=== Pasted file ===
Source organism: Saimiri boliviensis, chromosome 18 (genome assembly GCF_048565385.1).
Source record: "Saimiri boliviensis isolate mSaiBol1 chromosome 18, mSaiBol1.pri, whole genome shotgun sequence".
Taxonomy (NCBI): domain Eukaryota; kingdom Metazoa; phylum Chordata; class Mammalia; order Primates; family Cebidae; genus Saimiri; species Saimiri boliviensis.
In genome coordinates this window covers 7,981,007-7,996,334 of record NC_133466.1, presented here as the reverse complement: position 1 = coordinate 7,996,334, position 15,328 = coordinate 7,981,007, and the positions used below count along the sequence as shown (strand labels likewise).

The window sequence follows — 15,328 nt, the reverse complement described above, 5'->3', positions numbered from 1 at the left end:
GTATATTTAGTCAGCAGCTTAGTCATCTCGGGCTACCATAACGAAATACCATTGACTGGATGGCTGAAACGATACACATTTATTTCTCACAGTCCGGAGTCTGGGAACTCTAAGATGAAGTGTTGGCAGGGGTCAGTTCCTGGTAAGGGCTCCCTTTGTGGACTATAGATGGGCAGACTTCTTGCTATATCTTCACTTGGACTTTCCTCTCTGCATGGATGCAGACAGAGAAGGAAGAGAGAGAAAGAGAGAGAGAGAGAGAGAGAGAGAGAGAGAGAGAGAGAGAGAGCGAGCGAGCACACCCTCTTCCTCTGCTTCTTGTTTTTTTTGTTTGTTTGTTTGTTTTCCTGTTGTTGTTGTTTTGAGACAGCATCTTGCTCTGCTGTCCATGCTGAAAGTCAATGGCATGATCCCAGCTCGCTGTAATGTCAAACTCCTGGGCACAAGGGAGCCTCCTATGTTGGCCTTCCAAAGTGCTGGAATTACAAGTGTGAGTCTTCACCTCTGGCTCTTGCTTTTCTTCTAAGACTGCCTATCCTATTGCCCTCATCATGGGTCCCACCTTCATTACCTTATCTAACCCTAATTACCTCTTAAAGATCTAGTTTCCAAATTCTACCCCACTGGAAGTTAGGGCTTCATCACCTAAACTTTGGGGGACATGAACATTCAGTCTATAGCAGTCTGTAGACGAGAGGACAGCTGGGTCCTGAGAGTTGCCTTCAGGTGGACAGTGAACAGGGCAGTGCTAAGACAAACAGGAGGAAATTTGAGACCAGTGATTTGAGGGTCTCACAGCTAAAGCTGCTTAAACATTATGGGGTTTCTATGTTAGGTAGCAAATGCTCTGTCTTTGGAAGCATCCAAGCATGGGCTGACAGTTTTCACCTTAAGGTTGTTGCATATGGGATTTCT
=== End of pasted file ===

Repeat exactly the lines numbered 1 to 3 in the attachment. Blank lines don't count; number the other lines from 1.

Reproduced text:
Source organism: Saimiri boliviensis, chromosome 18 (genome assembly GCF_048565385.1).
Source record: "Saimiri boliviensis isolate mSaiBol1 chromosome 18, mSaiBol1.pri, whole genome shotgun sequence".
Taxonomy (NCBI): domain Eukaryota; kingdom Metazoa; phylum Chordata; class Mammalia; order Primates; family Cebidae; genus Saimiri; species Saimiri boliviensis.